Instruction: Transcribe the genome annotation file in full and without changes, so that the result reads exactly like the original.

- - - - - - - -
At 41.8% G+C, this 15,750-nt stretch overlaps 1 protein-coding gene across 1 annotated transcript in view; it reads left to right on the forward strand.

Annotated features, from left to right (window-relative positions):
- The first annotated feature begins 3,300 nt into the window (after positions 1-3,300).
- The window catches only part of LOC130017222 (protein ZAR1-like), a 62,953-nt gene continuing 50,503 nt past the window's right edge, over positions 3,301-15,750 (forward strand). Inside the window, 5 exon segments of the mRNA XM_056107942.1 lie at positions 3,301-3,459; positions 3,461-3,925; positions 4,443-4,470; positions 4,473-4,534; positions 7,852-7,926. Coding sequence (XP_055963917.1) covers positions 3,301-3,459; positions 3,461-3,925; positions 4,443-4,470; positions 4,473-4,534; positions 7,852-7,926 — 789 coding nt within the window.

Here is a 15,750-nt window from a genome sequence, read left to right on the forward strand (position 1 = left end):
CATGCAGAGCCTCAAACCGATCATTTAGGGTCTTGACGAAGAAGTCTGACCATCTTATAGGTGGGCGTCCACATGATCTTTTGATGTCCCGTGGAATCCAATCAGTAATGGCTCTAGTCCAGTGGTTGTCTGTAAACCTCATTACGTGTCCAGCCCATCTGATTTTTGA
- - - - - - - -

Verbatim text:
At 41.8% G+C, this 15,750-nt stretch overlaps 1 protein-coding gene across 1 annotated transcript in view; it reads left to right on the forward strand.

Annotated features, from left to right (window-relative positions):
- The first annotated feature begins 3,300 nt into the window (after positions 1-3,300).
- The window catches only part of LOC130017222 (protein ZAR1-like), a 62,953-nt gene continuing 50,503 nt past the window's right edge, over positions 3,301-15,750 (forward strand). Inside the window, 5 exon segments of the mRNA XM_056107942.1 lie at positions 3,301-3,459; positions 3,461-3,925; positions 4,443-4,470; positions 4,473-4,534; positions 7,852-7,926. Coding sequence (XP_055963917.1) covers positions 3,301-3,459; positions 3,461-3,925; positions 4,443-4,470; positions 4,473-4,534; positions 7,852-7,926 — 789 coding nt within the window.

Here is a 15,750-nt window from a genome sequence, read left to right on the forward strand (position 1 = left end):
CATGCAGAGCCTCAAACCGATCATTTAGGGTCTTGACGAAGAAGTCTGACCATCTTATAGGTGGGCGTCCACATGATCTTTTGATGTCCCGTGGAATCCAATCAGTAATGGCTCTAGTCCAGTGGTTGTCTGTAAACCTCATTACGTGTCCAGCCCATCTGATTTTTGA